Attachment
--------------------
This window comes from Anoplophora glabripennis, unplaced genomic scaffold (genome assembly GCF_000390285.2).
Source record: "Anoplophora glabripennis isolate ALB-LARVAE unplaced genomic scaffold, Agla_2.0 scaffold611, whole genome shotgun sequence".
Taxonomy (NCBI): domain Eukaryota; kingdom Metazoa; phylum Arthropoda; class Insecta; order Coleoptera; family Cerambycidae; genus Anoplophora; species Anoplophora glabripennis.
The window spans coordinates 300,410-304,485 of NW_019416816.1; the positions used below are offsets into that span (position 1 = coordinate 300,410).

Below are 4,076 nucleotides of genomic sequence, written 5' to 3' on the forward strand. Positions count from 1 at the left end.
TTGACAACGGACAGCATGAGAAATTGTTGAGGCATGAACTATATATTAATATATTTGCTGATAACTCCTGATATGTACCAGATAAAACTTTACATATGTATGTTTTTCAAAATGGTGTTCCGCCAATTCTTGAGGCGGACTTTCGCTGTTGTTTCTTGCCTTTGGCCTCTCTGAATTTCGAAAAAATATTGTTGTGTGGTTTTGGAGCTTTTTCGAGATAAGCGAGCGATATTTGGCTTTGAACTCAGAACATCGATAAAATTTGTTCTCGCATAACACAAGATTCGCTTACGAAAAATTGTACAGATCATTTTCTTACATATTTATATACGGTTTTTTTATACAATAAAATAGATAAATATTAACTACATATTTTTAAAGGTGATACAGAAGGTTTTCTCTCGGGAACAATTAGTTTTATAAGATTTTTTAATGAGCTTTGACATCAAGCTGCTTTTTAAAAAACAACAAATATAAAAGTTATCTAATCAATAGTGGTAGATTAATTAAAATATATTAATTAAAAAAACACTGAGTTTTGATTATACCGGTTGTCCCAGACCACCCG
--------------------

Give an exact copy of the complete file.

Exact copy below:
This window comes from Anoplophora glabripennis, unplaced genomic scaffold (genome assembly GCF_000390285.2).
Source record: "Anoplophora glabripennis isolate ALB-LARVAE unplaced genomic scaffold, Agla_2.0 scaffold611, whole genome shotgun sequence".
Taxonomy (NCBI): domain Eukaryota; kingdom Metazoa; phylum Arthropoda; class Insecta; order Coleoptera; family Cerambycidae; genus Anoplophora; species Anoplophora glabripennis.
The window spans coordinates 300,410-304,485 of NW_019416816.1; the positions used below are offsets into that span (position 1 = coordinate 300,410).

Below are 4,076 nucleotides of genomic sequence, written 5' to 3' on the forward strand. Positions count from 1 at the left end.
TTGACAACGGACAGCATGAGAAATTGTTGAGGCATGAACTATATATTAATATATTTGCTGATAACTCCTGATATGTACCAGATAAAACTTTACATATGTATGTTTTTCAAAATGGTGTTCCGCCAATTCTTGAGGCGGACTTTCGCTGTTGTTTCTTGCCTTTGGCCTCTCTGAATTTCGAAAAAATATTGTTGTGTGGTTTTGGAGCTTTTTCGAGATAAGCGAGCGATATTTGGCTTTGAACTCAGAACATCGATAAAATTTGTTCTCGCATAACACAAGATTCGCTTACGAAAAATTGTACAGATCATTTTCTTACATATTTATATACGGTTTTTTTATACAATAAAATAGATAAATATTAACTACATATTTTTAAAGGTGATACAGAAGGTTTTCTCTCGGGAACAATTAGTTTTATAAGATTTTTTAATGAGCTTTGACATCAAGCTGCTTTTTAAAAAACAACAAATATAAAAGTTATCTAATCAATAGTGGTAGATTAATTAAAATATATTAATTAAAAAAACACTGAGTTTTGATTATACCGGTTGTCCCAGACCACCCG